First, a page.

As Robert W. Baird & Co.'s Ethan Bellamy explains, master limited partnerships are yield-producing investments that can bring remarkable returns to smart investors and provide short-term buy-sell profits. In this interview with The Energy Report, Bellamy discusses a fistful of partnerships worth an investor's dollars.
Ethan Bellamy specializes in the analysis of master limited partnerships at Robert W. Baird & Co. Previously, he was director of research for the Lehman Brothers MLP Opportunity Fund, where he was responsible for fundamental analysis and due diligence in public, PIPE and pre-IPO investments in natural resources. He also covered MLPs at Stifel Nicolaus. He holds a master’s degree from the University of Colorado at Boulder, and a bachelor’s degree from Clemson University.
The Energy Report: Ethan, your firm covers a lucrative space in the natural resources sector, master limited partnerships (MLPs). Would you briefly describe this investment vehicle?
Ethan Bellamy: Master limited partnerships are a subset of publicly traded partnerships that have been around since the tax reform of the late 1980s. They serve businesses that extract and transport energy in the United States. They also may generate qualifying income sources in rents and dividends.
TER: How do MLPs differ from other types of partnerships?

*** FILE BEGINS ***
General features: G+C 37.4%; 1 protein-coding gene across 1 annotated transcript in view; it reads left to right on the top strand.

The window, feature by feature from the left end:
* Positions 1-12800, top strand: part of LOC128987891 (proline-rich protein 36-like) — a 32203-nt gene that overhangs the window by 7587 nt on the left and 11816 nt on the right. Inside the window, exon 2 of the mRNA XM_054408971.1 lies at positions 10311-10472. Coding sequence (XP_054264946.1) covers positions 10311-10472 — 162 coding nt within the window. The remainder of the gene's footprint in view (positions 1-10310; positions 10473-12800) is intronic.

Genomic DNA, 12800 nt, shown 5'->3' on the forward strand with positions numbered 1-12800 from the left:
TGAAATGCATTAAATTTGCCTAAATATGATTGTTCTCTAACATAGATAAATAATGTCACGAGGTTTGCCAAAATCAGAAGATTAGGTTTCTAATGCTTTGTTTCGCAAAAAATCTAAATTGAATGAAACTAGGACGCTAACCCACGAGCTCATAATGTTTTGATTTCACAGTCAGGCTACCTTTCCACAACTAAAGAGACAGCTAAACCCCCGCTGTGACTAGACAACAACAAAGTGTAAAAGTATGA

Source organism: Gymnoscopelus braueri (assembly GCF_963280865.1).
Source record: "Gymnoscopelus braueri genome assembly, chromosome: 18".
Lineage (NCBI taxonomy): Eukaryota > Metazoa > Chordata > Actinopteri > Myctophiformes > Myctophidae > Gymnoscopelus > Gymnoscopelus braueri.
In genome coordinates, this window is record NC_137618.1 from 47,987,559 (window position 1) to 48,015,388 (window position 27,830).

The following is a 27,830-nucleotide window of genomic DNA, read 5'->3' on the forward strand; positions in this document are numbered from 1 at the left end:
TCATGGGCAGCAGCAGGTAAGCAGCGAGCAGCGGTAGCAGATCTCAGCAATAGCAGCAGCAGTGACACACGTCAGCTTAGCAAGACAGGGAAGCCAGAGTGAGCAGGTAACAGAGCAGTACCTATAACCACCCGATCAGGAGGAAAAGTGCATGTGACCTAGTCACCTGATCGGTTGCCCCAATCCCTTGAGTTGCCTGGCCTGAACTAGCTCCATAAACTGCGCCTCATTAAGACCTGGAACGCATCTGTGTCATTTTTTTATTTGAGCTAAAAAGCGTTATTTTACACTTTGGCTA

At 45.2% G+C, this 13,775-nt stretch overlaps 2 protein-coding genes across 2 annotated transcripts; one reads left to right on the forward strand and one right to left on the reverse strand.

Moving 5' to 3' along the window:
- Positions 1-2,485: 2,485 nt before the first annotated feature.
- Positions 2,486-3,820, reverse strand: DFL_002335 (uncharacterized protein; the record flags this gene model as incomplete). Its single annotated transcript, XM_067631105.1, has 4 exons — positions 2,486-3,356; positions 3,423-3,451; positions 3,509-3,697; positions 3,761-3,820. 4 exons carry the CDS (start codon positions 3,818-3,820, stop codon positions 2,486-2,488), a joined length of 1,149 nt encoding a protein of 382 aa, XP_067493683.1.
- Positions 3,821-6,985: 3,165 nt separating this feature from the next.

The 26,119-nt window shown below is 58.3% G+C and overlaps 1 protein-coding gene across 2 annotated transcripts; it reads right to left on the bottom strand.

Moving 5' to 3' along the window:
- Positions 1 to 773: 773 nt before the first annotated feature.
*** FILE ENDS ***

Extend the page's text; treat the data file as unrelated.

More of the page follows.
EB: MLPs are publicly traded. They get the liquidity benefits of publicly traded securities, coupled with the tax efficiencies and merits of a partnership. The tax structure eliminates the double taxation of dividends. There is no layer of taxation at the entity level, and the tax only occurs at the limited partner level. It is sometimes misconstrued that MLPs are tax-free. In fact, they are not. They are taxed at the unit holder level. But they have a net present value pick-up that one does not find in regular investments.
TER: Why are most MLPs in energy and real estate? Why isn't the form used more universally?
EB: In the late 1980s, Winchell's Donuts and the New York Knicks and a bunch of non-energy businesses converted into the MLP structure to make their businesses more tax-efficient and investable. Congress elected to wall off the MLP structure to a subset of extractive resources to prevent the erosion of the corporate tax space. The MLP space was subsequently expanded to include biofuels and logistics. There is a move afoot to expand the sector to include renewable energy sources.
TER: Is that a good move?
EB: Renewables deserve a level playing field. I would welcome any cash-flowing businesses with good yield characteristics that can diversify the energy sector.